Expanded OHS obligations

By Cheryl A. Edwards and Jeremy Warning An incident in which a male spectator at a Toronto soccer match uttered a vulgar phrase into the microphone of a female television reporter has, again, generated intense public discussion regarding the issue of sexual harassment. This incident has added to the recent list of allegations of sexual […]

Weathering coroner’s inquests and fatality inquiries

  By Cheryl A. Edwards and Jeremy Warning Any employer experiencing a workplace fatality faces a multitude of legal issues. One aspect of managing in the aftermath receives little attention — an inquest or inquiry. One or the other may arise following any occupational health and safety charges or penalty. An inquest or inquiry could: […]

Revisions to the Canada Labour Code: danger redefined

by Jeremy Warning Although decried by organized labour, key amendments to Part II of the Canada Labour Code (the Code) came into effect on Oct. 31, 2014. These amendments change the definition of “danger” in the Code and provide expanded obligations for the workplace parties when an employee exercises the right to refuse dangerous work. Organized […]

Obligations for travelling

Out of sight, but not out of mind By Jeremy Warning Many workers are required to travel as part of their jobs. They may travel for sales trips, service calls, conferences, client meetings, or even accompanying students on field trips. Unfortunately, workers are sometimes injured while travelling. There have been a number recent examples of […]

Termination clauses: Benefits matter

By Jeremy Warning The July 7, 2014 decision of the Ontario Superior Court of Justice, Miller v. ABM Canada Inc., 2014 ONSC 4062 (CanLII), provides a reminder for employers that termination clauses in employment contracts will be strictly construed by the courts. Because such clauses represent an agreement to contract out of an employee’s right […]

Constructive dismissal

Changing an employee’s job By Jeremy Warning   Kenneth Farwell was a long-serving employee of General Coach Canada – a name through which Citair, Inc. carried on business. At the relevant time, he had worked for the company for approximately 38 years and was 58-years-old. He also held the position of Operations Manager/Vice-President of Operations. […]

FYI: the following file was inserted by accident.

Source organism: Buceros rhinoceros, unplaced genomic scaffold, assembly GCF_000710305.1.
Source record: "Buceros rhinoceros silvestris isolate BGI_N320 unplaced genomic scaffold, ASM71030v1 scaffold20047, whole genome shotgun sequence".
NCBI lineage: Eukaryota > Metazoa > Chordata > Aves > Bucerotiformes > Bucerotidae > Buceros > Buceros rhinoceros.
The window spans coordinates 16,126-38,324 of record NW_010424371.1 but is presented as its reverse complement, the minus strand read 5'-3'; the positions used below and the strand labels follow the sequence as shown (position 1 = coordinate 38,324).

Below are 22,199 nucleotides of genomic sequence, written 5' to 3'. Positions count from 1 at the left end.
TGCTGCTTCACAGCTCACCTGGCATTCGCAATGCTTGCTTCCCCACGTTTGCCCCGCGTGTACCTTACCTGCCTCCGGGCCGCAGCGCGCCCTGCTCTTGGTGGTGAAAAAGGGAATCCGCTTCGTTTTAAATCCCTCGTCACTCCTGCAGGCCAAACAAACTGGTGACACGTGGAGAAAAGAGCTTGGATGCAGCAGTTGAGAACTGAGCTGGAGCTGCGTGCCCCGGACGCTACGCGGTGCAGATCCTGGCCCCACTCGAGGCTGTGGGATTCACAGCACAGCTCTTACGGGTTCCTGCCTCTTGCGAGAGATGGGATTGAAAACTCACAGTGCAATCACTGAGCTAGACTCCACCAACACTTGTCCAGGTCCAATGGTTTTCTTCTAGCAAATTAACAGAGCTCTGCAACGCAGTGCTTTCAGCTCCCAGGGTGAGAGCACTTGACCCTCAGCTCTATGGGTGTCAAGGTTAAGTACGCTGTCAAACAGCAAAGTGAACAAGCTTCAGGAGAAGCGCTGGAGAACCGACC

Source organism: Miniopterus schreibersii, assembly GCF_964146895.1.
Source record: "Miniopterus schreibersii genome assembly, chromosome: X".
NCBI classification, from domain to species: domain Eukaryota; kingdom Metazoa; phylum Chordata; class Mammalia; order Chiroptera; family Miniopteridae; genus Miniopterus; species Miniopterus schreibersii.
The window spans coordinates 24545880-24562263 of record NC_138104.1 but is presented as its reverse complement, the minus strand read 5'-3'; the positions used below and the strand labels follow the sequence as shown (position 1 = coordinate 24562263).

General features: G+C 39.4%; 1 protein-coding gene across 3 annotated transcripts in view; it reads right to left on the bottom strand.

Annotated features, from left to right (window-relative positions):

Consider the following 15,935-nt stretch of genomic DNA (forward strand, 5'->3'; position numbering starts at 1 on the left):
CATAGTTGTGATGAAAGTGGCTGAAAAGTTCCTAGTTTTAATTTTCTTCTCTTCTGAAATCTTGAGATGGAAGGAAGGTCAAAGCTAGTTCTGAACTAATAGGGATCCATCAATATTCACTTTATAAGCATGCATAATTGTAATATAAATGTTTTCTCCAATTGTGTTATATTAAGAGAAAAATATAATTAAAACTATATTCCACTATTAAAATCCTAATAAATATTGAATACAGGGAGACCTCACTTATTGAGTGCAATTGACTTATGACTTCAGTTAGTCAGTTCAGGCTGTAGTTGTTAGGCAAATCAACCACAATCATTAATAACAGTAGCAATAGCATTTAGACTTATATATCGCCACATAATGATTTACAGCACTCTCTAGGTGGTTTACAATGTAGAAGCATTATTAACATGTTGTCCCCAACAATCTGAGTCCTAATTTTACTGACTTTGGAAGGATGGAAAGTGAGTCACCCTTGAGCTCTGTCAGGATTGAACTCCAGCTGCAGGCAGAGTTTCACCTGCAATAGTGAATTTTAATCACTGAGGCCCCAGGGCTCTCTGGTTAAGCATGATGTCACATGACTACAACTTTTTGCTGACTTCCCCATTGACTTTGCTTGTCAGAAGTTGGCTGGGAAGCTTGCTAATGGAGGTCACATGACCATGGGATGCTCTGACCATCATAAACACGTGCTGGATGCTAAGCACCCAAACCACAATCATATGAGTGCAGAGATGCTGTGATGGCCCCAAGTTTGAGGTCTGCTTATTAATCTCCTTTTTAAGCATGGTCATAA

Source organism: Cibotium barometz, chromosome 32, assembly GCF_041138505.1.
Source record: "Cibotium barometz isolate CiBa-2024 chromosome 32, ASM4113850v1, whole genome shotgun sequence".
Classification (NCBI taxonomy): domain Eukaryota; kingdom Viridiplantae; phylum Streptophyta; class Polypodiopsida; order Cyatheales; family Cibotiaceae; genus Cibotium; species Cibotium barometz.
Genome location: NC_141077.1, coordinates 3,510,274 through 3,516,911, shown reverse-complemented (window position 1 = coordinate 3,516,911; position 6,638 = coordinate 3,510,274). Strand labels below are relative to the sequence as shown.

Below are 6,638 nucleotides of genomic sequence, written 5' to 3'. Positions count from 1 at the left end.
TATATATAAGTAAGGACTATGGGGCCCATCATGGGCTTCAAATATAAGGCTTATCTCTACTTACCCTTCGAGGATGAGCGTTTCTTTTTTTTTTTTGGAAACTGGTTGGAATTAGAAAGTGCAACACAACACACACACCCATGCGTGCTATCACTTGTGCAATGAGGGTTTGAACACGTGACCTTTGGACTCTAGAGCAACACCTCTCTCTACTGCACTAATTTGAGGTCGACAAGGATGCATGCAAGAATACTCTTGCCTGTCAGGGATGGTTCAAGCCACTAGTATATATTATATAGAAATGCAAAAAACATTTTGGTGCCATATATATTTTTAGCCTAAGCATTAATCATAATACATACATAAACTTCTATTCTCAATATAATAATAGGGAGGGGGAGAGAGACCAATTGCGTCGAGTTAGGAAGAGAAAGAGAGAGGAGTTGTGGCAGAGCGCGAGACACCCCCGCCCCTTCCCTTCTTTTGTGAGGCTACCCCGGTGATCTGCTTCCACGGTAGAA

Is jail more likely?

­­Recent cases indicate new direction By Jeremy Warning Monetary penalties have been most commonly imposed on individ­u­als convicted of health and safety offences. That sentencing regime likely developed because regulatory offences are, generally, negligence-based offences rather than intent-based offences. However, some recent decisions suggest that a shift away from monetary penalties as the typical sanction […]

Reprisal firings

When complaints are punished By Jeremy Warning and Cheryl A. Edwards On November 22, 2013, the Ontario Labour Relations Board (“the Board”) released its decision in the Ljuboja v. The Aim Group Inc. and General Motors of Canada Limited, (“AIM”). The Board has potentially signalled a new way to approach the concept of reprisal under […]

New rules

Occupational health and safety training By Jeremy Warning and Ryan Edmonds In early December 2010 the report of the Expert Advisory Panel on Occupational Health and Safety (the “Dean Panel”) set out 46 detailed recommendations to change the occupational health and safety system in Ontario. The Ontario government was quick to accept the Dean Panel’s […]

Death sentences

Criminalization of workplace accidents By Jeremy Warning On Sept. 4, 2013, the Court of Appeal for Ontario released its decision in the sentence appeal in R. v. Metron Construction Corporation. Government prosecutors had appealed against the $200,000 fine imposed on Metron for a charge of criminal negligence causing death. The Court rejected the lower penalty […]